Patriotism Black and White
The Color of American Exceptionalism
392 pages, 6.00 x 9.00 in
- ISBN: 9781481309578
- Published: December 2018
American civil religion unifies the nation’s culture, regulates national emotions, and fosters a storied national identity. American civil religion celebrates the nation’s founding documents, holidays, presidents, martyrs and, above all, those who died in its wars.
Patriotism Black and White investigates the relationship between patriotism and civil religion in a politically populist community comprised of black and white evangelicals in rural Tennessee. By measuring the effort to remember national sacrifice, Patriotism Black and White probes deeply into how patriotism funds civil religion in light of two changes to America—the election of its first Black president and the initiation of a modern, religiously inspired war.
Based on her four years of ethnographic research, Nichole Phillips discovers that both black and white evangelicals feel marginalized and isolated from the rest of the country. Bound by regional identity, both groups respond similarly to these drastic changes. Black and white constituents continue to express patriotism and embrace a robust national identity. Despite the commonality of being rural and southern, Phillips’ study reveals that racial experiences are markers for distinguishable responses to radical social change. As Phillips shows, racial identity led to differing responses to the War on Terror and the Obama administration, and thus to a crisis in American national identity, opening the door to new nativistic and triumphalist interpretations of American exceptionalism. It is through this door that Phillips takes readers in Patriotism Black and White.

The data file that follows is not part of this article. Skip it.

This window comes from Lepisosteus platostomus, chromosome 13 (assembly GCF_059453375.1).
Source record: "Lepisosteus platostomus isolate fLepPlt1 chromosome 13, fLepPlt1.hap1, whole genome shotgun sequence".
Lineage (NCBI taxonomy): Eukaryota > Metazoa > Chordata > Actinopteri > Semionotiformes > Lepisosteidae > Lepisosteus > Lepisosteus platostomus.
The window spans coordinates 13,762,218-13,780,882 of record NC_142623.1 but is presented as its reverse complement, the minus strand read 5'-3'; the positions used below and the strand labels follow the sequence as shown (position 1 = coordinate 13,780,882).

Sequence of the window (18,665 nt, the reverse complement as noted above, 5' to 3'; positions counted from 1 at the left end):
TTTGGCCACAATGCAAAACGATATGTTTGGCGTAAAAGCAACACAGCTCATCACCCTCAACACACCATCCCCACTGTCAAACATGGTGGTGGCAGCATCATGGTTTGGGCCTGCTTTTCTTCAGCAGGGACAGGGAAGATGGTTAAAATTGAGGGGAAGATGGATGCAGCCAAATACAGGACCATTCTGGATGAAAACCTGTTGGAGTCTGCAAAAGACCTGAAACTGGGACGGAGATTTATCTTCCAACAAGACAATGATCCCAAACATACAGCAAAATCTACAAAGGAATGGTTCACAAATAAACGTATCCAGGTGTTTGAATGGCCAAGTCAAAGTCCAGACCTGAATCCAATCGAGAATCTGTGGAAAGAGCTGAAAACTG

Patriotism Black and White is an interesting ethnographic study of a community in rural Tennessee. It compares rural black and white evangelicals and feelings about faith and patriotism in the United States using 9/11 and the election of Barack Obama as backdrops. Standing on four years of research, this book makes the case that America’s national identity crisis relies on a ‘nativistic and triumphalistic’ American exceptionalism.~Tamelyn N. Tucker-Worgs, Associate Professor of Political Science and African American Studies, Hood College